Australian Expert Writers
What is climate change?
NASA defines climate change as (NASA 2014) “…a change in the usual weather found in a place. This could be a change in how much rain a place usually gets in a year. Or it could be a change in a place’s usual temperature for a month or season. Climate change is also a change in the Earth’s climate. This could be a change in Earth’s usual temperature, or it could be a change in where rain and snow usually fall on Earth”. (Mossavar-Rahmani, 2019, pp. 148-149).
Climate is differentiated from atmosphere by the World Meteorological Organization. Both climate and weather differ. The distinction between climate instability and climate change is the continued existence of an “abnormal” condition: Climate and climatic patterns can vary greatly, but are not climate change. Climate change is happening as average values for environmental and climate change shifts and volatility rises over a minimum period of 30 years, record drops, reaching higher and lower values, or deviations from the past: early later, higher or lower, more or less regular (Nagel 2016).
Island countries in south pacific
South Pacific islands are split into Polynesia, Melanesia. Samoa, Tonga, Cook Islands, Eastern Islands and French Polynesia are the Polynesian islandswhile Melanesian are Melanesian islands in Fiji, New Caledonia, Vanuatu and Solomon Island.The Cook Islands blend the blue Polynesian seas with New Zealand, who administer the land.Climate change issues are mixed together and are more easily expressed in ecosystems and communities in particular.The Pacific Islands are increasingly concerned by studies because, given the high coastal-to land ratio and Pacific has vast emphasis on the atmosphere, it consists of a region that is especially vulnerable to climate change.Although the South Paciac Islands release less than 0.01 per cent of global greenhouse gases causing climate change, the area is one of the world’s most prone to adverse effects. (OXFAM, 2015; WWF Pacific, 2015).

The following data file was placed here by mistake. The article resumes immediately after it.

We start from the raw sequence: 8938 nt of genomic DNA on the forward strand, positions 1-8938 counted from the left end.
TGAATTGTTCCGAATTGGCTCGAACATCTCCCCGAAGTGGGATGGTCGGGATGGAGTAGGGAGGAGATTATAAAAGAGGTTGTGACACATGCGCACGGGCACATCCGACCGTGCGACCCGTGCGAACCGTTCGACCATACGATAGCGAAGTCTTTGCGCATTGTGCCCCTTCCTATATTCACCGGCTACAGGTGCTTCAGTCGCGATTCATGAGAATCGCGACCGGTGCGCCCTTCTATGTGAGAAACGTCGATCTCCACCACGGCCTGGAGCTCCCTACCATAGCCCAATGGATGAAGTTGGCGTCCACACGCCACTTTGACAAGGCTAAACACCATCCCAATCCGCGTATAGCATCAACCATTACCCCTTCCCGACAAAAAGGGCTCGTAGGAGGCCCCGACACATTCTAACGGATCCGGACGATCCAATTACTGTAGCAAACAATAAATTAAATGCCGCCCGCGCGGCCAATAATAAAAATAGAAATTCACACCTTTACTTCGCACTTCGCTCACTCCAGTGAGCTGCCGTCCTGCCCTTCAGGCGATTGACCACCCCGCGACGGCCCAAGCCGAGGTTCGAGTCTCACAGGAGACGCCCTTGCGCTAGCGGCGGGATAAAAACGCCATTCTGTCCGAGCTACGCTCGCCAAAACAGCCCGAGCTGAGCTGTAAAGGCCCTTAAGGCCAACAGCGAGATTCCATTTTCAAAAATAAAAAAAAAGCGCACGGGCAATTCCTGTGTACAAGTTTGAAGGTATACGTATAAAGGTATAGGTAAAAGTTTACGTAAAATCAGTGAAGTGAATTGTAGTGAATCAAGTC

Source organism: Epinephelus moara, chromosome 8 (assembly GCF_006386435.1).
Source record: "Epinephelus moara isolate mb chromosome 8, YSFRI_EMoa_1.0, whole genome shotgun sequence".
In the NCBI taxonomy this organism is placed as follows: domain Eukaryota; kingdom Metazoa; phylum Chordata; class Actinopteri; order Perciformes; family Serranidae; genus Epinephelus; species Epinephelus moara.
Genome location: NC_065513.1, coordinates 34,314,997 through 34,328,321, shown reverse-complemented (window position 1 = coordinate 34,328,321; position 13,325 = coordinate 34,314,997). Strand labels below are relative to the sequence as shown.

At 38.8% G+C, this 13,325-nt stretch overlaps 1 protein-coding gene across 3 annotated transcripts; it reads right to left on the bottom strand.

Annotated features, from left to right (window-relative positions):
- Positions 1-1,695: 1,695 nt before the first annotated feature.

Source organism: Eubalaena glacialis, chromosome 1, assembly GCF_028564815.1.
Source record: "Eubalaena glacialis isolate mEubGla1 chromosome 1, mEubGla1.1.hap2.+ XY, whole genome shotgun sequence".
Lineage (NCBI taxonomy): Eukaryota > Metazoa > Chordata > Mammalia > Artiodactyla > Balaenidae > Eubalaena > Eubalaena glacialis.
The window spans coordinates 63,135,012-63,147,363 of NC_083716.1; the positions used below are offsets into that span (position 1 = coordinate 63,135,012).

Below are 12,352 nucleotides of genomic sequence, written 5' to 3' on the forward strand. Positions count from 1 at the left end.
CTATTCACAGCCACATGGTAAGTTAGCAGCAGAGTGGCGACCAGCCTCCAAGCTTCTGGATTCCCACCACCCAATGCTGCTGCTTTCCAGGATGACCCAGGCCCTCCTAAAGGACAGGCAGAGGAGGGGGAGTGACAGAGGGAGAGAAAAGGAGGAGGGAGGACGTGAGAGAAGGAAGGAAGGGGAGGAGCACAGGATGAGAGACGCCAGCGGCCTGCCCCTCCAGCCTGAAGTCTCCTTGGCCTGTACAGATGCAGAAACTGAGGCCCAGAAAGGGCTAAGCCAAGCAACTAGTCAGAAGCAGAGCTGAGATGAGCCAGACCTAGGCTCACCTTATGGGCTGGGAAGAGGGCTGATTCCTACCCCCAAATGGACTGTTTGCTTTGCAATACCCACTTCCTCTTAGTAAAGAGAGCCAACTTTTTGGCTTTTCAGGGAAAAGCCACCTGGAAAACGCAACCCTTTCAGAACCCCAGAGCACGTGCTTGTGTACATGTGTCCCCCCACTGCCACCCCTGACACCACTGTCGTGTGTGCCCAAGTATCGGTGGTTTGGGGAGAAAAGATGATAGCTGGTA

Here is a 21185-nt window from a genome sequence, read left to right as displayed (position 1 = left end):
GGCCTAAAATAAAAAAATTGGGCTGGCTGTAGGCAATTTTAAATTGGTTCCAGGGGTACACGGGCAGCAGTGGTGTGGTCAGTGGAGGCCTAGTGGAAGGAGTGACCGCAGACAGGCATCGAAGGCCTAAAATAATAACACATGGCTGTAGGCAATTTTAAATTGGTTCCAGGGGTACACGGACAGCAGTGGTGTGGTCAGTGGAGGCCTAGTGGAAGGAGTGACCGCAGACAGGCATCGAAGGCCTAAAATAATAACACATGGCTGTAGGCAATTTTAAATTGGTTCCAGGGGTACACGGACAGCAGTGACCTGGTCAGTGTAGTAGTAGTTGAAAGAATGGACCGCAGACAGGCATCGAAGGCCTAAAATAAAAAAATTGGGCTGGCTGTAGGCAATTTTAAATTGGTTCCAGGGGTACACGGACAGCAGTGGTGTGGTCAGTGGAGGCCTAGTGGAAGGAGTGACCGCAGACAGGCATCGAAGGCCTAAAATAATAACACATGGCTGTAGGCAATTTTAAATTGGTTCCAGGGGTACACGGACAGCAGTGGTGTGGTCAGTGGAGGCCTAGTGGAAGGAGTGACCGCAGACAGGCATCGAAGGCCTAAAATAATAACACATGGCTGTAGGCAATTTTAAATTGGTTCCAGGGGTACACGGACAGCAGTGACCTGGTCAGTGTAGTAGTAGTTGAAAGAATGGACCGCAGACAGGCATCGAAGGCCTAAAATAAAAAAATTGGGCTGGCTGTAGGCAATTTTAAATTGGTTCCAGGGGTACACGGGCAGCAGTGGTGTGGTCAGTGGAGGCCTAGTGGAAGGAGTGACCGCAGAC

Fiji and New Zealand are selected as an archipelagic pacific country that is relatively large and ethnically diverse. (Scott et. Al,2018, p 47-49).
Rising sea- level
Increased levels in sea levels are just one of the many effects of Paciac Islands climate change that also include increased cyclone frequency and intensity, coral bleaching, coastal erosion, changing pest and disease patterns, saltwater intrudes, tempest surges and ooodization, increased temperature (impacting lowland tar production) and rising drought. (Harris et. al ,2016, pp. 47-49)
In New Zealand, As reported in the InterGovernmental Panel on Climate Change’s Fifth Assessment Report, from 1880 to 2012 world average temperatures warmed by 0.85oC. (IPCC Website).
90% of the moisture applied to the climate system is drained by the water. The warming causes the growth of ocean water and causes sea water levels to rise in accordance with the melting of terrestrial ice. Between 1901 and 2010, the global average sea level was up around 19 cm, with an average annual rate of 1,7 mm. The average global sea level grew by about 3.4 mm per year between 1993 and 2016. As a product of global temperature changes and the influences of nature, sea levels are not rising consistently worldwide. In New Zealand sea levels have increased by 1.7 mm a year on average since 1900 and 2008.
Impact on Agriculture
Climate change is impacting the agricultural land due to the changing patterns of rainfall. New Zealand and Fiji are the countries that are affected by huge climate change. Coastal and vegetation environments such as seaside are vulnerable. (Howes et.al, 2018 pp. 1-3). In the Pacific region there is evidence that sea level changes have caused these habitats to fall globally and their distributions have shifted. Burn-off (black dying leaves), leading to high temperatures rising inevitably result in high mortality. There have been cases of burnoff in Fiji, although there is insufficient data for relating such incidents to warming patterns.
2. Who and/or what is responsible?
2.1 Greenhouse gas emission and climate change